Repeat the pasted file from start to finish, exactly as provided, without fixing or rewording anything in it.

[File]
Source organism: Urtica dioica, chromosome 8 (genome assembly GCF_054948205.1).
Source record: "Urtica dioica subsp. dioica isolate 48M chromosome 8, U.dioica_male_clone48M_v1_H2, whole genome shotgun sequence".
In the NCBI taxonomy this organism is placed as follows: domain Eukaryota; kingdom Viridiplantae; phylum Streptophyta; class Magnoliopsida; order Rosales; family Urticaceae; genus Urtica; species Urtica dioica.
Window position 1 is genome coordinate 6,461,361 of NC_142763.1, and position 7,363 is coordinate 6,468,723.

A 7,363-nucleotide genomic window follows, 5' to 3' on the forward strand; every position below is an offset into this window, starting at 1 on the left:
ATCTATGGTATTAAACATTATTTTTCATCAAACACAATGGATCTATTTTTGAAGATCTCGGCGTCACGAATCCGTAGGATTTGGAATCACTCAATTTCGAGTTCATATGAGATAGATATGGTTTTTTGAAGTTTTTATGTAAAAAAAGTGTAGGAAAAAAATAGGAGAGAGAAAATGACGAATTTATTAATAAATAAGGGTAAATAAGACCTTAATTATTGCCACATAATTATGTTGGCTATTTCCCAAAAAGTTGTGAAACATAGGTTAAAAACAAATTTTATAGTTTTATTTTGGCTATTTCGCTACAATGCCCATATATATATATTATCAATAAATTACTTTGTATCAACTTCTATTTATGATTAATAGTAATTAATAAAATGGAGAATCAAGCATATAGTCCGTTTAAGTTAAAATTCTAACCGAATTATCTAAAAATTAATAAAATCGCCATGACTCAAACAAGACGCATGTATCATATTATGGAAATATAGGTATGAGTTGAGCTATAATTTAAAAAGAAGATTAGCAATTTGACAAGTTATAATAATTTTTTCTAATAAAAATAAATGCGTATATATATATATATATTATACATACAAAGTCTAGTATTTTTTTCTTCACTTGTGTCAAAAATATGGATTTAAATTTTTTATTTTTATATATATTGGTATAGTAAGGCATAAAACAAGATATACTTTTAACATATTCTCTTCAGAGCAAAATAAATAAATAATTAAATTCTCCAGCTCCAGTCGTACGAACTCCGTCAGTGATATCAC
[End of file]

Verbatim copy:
Source organism: Urtica dioica, chromosome 8 (genome assembly GCF_054948205.1).
Source record: "Urtica dioica subsp. dioica isolate 48M chromosome 8, U.dioica_male_clone48M_v1_H2, whole genome shotgun sequence".
In the NCBI taxonomy this organism is placed as follows: domain Eukaryota; kingdom Viridiplantae; phylum Streptophyta; class Magnoliopsida; order Rosales; family Urticaceae; genus Urtica; species Urtica dioica.
Window position 1 is genome coordinate 6,461,361 of NC_142763.1, and position 7,363 is coordinate 6,468,723.

A 7,363-nucleotide genomic window follows, 5' to 3' on the forward strand; every position below is an offset into this window, starting at 1 on the left:
ATCTATGGTATTAAACATTATTTTTCATCAAACACAATGGATCTATTTTTGAAGATCTCGGCGTCACGAATCCGTAGGATTTGGAATCACTCAATTTCGAGTTCATATGAGATAGATATGGTTTTTTGAAGTTTTTATGTAAAAAAAGTGTAGGAAAAAAATAGGAGAGAGAAAATGACGAATTTATTAATAAATAAGGGTAAATAAGACCTTAATTATTGCCACATAATTATGTTGGCTATTTCCCAAAAAGTTGTGAAACATAGGTTAAAAACAAATTTTATAGTTTTATTTTGGCTATTTCGCTACAATGCCCATATATATATATTATCAATAAATTACTTTGTATCAACTTCTATTTATGATTAATAGTAATTAATAAAATGGAGAATCAAGCATATAGTCCGTTTAAGTTAAAATTCTAACCGAATTATCTAAAAATTAATAAAATCGCCATGACTCAAACAAGACGCATGTATCATATTATGGAAATATAGGTATGAGTTGAGCTATAATTTAAAAAGAAGATTAGCAATTTGACAAGTTATAATAATTTTTTCTAATAAAAATAAATGCGTATATATATATATATATTATACATACAAAGTCTAGTATTTTTTTCTTCACTTGTGTCAAAAATATGGATTTAAATTTTTTATTTTTATATATATTGGTATAGTAAGGCATAAAACAAGATATACTTTTAACATATTCTCTTCAGAGCAAAATAAATAAATAATTAAATTCTCCAGCTCCAGTCGTACGAACTCCGTCAGTGATATCAC